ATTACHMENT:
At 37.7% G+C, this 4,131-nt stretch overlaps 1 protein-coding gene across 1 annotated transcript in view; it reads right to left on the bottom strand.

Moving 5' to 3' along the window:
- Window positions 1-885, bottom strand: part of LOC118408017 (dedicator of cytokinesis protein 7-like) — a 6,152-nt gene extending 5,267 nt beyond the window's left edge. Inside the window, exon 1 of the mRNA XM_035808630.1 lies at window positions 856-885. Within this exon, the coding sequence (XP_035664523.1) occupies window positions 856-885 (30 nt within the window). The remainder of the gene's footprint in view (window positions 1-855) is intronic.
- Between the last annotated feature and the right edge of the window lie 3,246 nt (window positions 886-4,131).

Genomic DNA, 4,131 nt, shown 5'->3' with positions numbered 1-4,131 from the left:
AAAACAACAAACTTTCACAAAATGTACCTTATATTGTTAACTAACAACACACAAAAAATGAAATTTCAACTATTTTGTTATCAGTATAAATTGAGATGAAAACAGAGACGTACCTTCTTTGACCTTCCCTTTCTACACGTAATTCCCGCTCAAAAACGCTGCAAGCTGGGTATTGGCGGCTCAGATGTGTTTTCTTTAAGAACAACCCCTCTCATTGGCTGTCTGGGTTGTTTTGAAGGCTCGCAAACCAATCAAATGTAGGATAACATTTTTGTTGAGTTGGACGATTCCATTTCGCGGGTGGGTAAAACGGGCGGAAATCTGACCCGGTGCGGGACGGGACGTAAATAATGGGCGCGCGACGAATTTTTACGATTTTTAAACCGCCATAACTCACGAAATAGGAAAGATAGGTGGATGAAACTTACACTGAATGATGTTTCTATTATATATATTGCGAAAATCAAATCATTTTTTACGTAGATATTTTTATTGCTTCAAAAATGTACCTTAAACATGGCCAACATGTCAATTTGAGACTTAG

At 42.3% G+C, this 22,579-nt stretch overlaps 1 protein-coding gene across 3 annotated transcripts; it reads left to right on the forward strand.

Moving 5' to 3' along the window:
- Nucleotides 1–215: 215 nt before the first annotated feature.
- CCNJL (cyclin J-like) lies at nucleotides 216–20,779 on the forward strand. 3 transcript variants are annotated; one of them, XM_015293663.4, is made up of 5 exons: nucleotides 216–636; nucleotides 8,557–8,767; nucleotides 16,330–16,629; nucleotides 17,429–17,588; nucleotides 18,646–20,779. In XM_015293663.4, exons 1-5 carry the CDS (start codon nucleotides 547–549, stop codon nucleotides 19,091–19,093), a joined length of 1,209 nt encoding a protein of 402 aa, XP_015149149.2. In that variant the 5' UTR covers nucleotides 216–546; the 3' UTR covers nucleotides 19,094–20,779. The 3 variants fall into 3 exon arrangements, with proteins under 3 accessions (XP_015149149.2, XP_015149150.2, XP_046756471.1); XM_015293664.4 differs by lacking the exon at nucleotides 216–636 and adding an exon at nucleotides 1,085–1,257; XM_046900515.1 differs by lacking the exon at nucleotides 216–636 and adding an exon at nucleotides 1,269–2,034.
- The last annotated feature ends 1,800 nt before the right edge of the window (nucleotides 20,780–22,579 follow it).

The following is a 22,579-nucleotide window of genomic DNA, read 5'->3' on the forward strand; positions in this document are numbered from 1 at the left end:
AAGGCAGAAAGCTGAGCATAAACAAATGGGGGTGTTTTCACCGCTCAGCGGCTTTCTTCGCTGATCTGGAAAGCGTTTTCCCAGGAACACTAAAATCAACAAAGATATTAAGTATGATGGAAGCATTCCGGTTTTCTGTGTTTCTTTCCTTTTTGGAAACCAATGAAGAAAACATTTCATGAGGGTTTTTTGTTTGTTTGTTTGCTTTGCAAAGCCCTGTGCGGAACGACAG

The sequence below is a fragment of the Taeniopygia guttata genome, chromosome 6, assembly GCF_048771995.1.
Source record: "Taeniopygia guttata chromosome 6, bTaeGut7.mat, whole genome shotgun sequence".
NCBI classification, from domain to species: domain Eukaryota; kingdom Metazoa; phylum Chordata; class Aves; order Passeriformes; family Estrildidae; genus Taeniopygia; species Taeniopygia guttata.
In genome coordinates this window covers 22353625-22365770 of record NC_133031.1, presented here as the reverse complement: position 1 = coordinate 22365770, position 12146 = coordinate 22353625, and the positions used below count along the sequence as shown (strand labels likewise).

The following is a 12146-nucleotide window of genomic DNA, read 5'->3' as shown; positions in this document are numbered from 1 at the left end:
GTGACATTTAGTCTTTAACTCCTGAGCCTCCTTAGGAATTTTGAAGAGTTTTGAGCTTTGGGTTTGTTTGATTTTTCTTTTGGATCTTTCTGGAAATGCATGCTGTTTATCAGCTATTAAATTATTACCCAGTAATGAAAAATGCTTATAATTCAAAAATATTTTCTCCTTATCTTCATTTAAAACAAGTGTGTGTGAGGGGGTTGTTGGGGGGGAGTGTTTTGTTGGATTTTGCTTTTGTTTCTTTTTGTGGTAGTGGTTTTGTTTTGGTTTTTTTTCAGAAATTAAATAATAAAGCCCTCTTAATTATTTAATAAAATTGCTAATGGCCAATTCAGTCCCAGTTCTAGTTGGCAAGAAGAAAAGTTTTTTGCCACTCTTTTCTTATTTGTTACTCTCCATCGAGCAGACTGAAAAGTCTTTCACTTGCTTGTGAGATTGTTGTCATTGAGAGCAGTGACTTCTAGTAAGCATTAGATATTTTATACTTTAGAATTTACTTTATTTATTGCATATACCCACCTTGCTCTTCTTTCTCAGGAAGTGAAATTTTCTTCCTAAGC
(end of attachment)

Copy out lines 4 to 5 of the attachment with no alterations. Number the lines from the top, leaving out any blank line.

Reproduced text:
- Between the last annotated feature and the right edge of the window lie 3,246 nt (window positions 886-4,131).

Genomic DNA, 4,131 nt, shown 5'->3' with positions numbered 1-4,131 from the left: